Bill Nye Planets and Moons

Nye began his career as a mechanical engineer for Boeing Corporation in Seattle, where he invented a hydraulic resonance suppressor tube used on 747 airplanes. In 1986, Nye left Boeing to pursue comedy, writing and performing jokes and bits for the local sketch television show Almost Live!, where he would regularly conduct wacky science experiments. Nye aspired to become the next Mr. Wizard and with the help of several producers successfully pitched the children’s television program Bill Nye the Science Guy to KCTS-TV, channel 9, Seattle’s public television station. The show—which proudly proclaimed in its theme song that “science rules!”—ran from 1993 to 1998 in national TV syndication. Known for its “high-energy presentation and MTV-paced segments,” the program became a hit for both kids and adults. The show was critically acclaimed and was nominated for 23 Emmy Awards, winning nineteen.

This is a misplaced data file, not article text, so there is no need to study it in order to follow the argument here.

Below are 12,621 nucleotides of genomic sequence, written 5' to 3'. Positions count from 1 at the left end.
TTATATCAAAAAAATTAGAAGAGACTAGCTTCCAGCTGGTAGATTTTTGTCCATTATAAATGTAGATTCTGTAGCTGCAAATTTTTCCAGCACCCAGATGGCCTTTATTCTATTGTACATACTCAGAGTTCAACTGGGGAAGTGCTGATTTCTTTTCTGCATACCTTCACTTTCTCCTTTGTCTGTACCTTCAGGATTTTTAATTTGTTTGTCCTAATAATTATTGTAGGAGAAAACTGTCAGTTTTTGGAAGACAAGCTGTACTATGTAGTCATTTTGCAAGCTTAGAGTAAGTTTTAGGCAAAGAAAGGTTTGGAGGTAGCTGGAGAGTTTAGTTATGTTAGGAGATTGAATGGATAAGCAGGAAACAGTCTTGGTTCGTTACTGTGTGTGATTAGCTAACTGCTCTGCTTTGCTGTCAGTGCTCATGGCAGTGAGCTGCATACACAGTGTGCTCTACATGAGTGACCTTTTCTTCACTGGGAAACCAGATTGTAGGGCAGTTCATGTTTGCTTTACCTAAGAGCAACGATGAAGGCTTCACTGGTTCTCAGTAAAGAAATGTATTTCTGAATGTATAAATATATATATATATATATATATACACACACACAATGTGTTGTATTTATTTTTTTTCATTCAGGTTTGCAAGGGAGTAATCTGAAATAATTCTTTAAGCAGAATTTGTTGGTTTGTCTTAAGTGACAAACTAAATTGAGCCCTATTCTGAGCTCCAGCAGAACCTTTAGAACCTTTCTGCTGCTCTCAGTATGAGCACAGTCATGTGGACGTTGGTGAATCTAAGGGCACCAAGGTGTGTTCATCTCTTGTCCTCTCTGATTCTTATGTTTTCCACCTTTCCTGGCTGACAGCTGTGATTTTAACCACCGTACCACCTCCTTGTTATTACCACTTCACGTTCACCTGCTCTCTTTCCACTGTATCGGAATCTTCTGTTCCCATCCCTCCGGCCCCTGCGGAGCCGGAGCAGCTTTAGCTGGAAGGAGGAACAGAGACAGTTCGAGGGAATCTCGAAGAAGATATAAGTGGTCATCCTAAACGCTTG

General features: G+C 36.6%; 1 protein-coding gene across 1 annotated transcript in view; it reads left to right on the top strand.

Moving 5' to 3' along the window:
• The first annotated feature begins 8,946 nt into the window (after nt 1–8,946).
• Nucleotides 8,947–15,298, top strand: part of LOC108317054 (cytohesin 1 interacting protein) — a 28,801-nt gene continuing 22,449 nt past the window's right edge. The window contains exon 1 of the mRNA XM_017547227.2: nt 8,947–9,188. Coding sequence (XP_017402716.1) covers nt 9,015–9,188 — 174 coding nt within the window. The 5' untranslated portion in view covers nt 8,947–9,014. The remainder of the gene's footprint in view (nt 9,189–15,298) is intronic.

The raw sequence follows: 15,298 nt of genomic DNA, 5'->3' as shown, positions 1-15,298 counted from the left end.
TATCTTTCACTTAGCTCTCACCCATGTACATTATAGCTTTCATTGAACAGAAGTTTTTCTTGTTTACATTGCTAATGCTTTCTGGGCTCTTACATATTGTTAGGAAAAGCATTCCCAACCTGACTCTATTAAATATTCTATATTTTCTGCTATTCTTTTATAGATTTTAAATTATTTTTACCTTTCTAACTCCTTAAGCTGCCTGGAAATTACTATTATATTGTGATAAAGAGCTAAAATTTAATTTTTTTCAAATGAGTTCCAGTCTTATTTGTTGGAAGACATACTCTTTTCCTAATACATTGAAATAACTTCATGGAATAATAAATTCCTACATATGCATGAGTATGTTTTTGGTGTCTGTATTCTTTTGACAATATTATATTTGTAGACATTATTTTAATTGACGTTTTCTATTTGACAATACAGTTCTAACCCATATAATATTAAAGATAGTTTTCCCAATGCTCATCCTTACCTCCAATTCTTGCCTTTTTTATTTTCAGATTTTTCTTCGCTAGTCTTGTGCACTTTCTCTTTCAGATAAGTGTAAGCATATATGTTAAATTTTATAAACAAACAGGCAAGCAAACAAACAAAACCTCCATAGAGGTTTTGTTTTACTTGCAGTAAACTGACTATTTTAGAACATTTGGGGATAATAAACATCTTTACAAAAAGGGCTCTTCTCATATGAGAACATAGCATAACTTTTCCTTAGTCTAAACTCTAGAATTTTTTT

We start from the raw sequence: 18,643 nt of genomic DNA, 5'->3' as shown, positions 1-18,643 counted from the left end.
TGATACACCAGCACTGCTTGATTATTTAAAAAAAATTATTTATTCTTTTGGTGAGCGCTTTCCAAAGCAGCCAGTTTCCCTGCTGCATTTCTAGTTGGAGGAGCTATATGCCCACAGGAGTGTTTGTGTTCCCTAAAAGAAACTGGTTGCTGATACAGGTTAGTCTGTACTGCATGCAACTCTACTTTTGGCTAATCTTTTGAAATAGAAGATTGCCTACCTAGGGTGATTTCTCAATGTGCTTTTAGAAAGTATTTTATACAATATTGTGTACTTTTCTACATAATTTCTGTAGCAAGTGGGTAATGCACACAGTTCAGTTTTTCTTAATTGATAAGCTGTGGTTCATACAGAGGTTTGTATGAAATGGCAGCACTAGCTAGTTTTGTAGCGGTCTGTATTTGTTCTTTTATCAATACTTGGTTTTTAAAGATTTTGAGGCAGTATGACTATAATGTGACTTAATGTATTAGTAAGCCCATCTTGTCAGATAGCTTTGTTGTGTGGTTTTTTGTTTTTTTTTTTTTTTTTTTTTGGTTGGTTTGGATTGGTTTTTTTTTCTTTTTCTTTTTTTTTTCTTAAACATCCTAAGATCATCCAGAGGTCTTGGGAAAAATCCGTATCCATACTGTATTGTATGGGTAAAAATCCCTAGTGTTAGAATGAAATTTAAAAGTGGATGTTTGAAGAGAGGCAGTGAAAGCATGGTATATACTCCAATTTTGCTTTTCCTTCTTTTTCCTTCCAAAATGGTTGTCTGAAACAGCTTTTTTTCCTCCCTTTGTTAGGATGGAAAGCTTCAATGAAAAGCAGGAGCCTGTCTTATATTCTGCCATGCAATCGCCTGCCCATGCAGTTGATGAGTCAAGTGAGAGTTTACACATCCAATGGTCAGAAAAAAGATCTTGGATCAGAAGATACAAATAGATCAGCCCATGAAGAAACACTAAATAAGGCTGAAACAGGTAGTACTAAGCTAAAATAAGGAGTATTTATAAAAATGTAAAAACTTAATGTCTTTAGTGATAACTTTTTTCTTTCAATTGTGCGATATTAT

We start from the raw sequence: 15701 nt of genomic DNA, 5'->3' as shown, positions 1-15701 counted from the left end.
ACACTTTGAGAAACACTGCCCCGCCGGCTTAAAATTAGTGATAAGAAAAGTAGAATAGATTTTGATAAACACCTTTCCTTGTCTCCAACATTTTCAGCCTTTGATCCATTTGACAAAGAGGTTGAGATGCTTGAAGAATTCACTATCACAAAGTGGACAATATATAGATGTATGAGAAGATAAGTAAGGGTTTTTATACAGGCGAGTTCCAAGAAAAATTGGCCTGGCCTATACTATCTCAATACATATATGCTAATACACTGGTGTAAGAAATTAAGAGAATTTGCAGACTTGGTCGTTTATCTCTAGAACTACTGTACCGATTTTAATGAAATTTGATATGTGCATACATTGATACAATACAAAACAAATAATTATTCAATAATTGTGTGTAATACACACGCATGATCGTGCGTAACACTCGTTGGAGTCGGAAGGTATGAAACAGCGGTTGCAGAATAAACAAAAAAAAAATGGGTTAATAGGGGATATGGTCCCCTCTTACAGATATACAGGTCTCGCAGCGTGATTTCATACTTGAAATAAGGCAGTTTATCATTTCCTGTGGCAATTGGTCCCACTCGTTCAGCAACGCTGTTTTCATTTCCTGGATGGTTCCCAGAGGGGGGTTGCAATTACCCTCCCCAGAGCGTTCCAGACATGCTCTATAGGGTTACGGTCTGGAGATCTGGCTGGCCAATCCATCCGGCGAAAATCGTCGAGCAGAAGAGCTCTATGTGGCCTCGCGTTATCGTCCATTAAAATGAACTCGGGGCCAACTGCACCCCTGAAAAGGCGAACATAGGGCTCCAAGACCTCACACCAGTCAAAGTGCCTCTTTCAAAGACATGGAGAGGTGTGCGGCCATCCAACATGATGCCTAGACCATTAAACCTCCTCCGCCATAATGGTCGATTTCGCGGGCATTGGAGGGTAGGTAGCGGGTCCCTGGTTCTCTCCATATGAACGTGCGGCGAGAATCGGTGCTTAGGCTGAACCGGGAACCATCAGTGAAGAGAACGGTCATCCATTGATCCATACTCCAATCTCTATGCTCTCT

Earth's Moon Reveals An Ancient Secret. Many astronomers think that during an ancient era, termed the Late Heavy Bombardment, our young Moon was violently battered by a marauding multitude of invading asteroids that crashed onto its newly formed surface. This attack of pelting objects from space occurred about 4 billion years ago, and the shower of crashing asteroids excavated impact craters, and also slashed open deep fissures, in the lunar crust. This sustained shower of merciless impacts increased lunar porosity, and opened up an intertwining network of large seams under the Moon's surface. For all its romance inspiring awesomeness, the moon has another side to its personality. Werewolves, mood swings and even wild behavior are often blamed on the full moon. How many times have you heard the question acrimoniously asked, "is it a full moon tonight?" Until 2004, no spacecraft had visited Saturn for more than twenty years. Pioneer 11 took the very first close-up images of Saturn when it flew past in 1979. After that flyby, Voyager 1 had its rendezvous about a year later, and in August 1981 Voyager 2 had its brief, but glorious, encounter. Nearly a quarter of a century then passed before new high-resolution images of this beautiful, ringed planet were beamed back to Earth.